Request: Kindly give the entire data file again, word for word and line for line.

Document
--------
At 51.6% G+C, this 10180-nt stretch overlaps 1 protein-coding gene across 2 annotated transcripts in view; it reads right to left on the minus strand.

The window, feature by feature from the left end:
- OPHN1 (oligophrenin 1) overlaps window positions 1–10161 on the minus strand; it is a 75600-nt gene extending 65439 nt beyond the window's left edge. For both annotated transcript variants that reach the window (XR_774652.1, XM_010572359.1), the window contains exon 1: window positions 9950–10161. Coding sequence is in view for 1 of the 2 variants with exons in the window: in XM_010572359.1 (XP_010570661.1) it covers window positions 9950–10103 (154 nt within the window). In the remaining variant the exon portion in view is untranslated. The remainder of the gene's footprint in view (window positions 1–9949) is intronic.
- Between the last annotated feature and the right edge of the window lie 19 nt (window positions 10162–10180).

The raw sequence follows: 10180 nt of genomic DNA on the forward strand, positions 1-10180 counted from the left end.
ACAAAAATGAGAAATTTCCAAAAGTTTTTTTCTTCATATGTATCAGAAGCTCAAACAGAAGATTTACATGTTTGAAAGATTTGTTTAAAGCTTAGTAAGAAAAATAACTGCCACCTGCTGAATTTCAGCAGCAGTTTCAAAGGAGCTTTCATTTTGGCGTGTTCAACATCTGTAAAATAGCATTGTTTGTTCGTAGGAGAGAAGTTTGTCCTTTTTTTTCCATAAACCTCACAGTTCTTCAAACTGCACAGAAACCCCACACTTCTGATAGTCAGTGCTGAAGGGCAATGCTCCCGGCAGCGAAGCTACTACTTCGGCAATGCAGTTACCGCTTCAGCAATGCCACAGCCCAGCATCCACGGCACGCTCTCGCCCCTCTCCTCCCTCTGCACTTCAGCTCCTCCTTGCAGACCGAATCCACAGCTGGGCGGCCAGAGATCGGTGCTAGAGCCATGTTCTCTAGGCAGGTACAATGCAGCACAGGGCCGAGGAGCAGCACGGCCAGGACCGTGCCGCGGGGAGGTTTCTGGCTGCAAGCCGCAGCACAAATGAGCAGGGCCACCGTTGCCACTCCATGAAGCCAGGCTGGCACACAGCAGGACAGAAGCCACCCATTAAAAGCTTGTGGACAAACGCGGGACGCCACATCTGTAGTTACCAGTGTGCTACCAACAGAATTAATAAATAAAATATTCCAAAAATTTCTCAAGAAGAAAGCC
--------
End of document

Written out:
At 51.6% G+C, this 10180-nt stretch overlaps 1 protein-coding gene across 2 annotated transcripts in view; it reads right to left on the minus strand.

The window, feature by feature from the left end:
- OPHN1 (oligophrenin 1) overlaps window positions 1–10161 on the minus strand; it is a 75600-nt gene extending 65439 nt beyond the window's left edge. For both annotated transcript variants that reach the window (XR_774652.1, XM_010572359.1), the window contains exon 1: window positions 9950–10161. Coding sequence is in view for 1 of the 2 variants with exons in the window: in XM_010572359.1 (XP_010570661.1) it covers window positions 9950–10103 (154 nt within the window). In the remaining variant the exon portion in view is untranslated. The remainder of the gene's footprint in view (window positions 1–9949) is intronic.
- Between the last annotated feature and the right edge of the window lie 19 nt (window positions 10162–10180).

The raw sequence follows: 10180 nt of genomic DNA on the forward strand, positions 1-10180 counted from the left end.
ACAAAAATGAGAAATTTCCAAAAGTTTTTTTCTTCATATGTATCAGAAGCTCAAACAGAAGATTTACATGTTTGAAAGATTTGTTTAAAGCTTAGTAAGAAAAATAACTGCCACCTGCTGAATTTCAGCAGCAGTTTCAAAGGAGCTTTCATTTTGGCGTGTTCAACATCTGTAAAATAGCATTGTTTGTTCGTAGGAGAGAAGTTTGTCCTTTTTTTTCCATAAACCTCACAGTTCTTCAAACTGCACAGAAACCCCACACTTCTGATAGTCAGTGCTGAAGGGCAATGCTCCCGGCAGCGAAGCTACTACTTCGGCAATGCAGTTACCGCTTCAGCAATGCCACAGCCCAGCATCCACGGCACGCTCTCGCCCCTCTCCTCCCTCTGCACTTCAGCTCCTCCTTGCAGACCGAATCCACAGCTGGGCGGCCAGAGATCGGTGCTAGAGCCATGTTCTCTAGGCAGGTACAATGCAGCACAGGGCCGAGGAGCAGCACGGCCAGGACCGTGCCGCGGGGAGGTTTCTGGCTGCAAGCCGCAGCACAAATGAGCAGGGCCACCGTTGCCACTCCATGAAGCCAGGCTGGCACACAGCAGGACAGAAGCCACCCATTAAAAGCTTGTGGACAAACGCGGGACGCCACATCTGTAGTTACCAGTGTGCTACCAACAGAATTAATAAATAAAATATTCCAAAAATTTCTCAAGAAGAAAGCC